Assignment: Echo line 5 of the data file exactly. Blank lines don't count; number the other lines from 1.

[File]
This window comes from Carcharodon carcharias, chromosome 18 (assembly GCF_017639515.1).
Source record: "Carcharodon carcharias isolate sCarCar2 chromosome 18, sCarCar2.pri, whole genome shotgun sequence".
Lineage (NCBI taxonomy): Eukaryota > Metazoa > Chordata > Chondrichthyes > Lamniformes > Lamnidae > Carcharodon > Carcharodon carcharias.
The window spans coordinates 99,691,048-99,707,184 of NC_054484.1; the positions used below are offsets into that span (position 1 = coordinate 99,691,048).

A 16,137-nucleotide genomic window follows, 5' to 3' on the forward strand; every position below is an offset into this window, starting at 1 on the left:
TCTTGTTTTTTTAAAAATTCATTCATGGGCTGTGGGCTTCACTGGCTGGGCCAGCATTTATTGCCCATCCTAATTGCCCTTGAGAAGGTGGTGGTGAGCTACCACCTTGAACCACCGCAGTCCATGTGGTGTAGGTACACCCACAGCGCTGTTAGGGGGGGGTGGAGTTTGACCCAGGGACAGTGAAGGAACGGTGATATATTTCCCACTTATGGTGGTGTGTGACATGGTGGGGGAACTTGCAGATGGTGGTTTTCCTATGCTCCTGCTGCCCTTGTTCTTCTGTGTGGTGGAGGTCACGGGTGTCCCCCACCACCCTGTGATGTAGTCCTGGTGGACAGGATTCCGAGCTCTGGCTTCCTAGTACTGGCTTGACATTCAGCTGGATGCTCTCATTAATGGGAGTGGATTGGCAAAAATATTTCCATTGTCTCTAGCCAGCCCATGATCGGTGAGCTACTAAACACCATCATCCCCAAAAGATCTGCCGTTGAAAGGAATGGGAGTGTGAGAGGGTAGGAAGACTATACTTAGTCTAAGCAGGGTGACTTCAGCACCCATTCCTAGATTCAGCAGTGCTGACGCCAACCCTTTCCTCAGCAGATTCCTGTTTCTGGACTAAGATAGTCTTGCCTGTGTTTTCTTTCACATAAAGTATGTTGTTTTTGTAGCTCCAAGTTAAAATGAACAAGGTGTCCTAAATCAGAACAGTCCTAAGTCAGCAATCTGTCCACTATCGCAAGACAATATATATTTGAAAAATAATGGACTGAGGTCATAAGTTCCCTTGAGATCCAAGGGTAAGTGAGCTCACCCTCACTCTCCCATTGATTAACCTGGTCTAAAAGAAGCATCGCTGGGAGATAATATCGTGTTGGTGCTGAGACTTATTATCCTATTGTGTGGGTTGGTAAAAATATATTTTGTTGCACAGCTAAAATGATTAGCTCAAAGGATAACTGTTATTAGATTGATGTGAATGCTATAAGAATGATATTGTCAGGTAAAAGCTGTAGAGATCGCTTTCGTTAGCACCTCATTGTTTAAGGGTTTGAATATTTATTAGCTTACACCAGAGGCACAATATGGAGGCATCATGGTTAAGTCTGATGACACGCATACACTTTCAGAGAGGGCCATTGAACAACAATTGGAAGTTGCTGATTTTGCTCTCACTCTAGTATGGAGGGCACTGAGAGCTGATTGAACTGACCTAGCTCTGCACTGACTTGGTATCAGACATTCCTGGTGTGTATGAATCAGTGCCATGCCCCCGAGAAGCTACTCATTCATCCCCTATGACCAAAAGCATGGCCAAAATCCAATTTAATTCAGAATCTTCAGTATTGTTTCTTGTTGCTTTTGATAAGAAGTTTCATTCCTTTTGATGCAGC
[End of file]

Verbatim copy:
A 16,137-nucleotide genomic window follows, 5' to 3' on the forward strand; every position below is an offset into this window, starting at 1 on the left: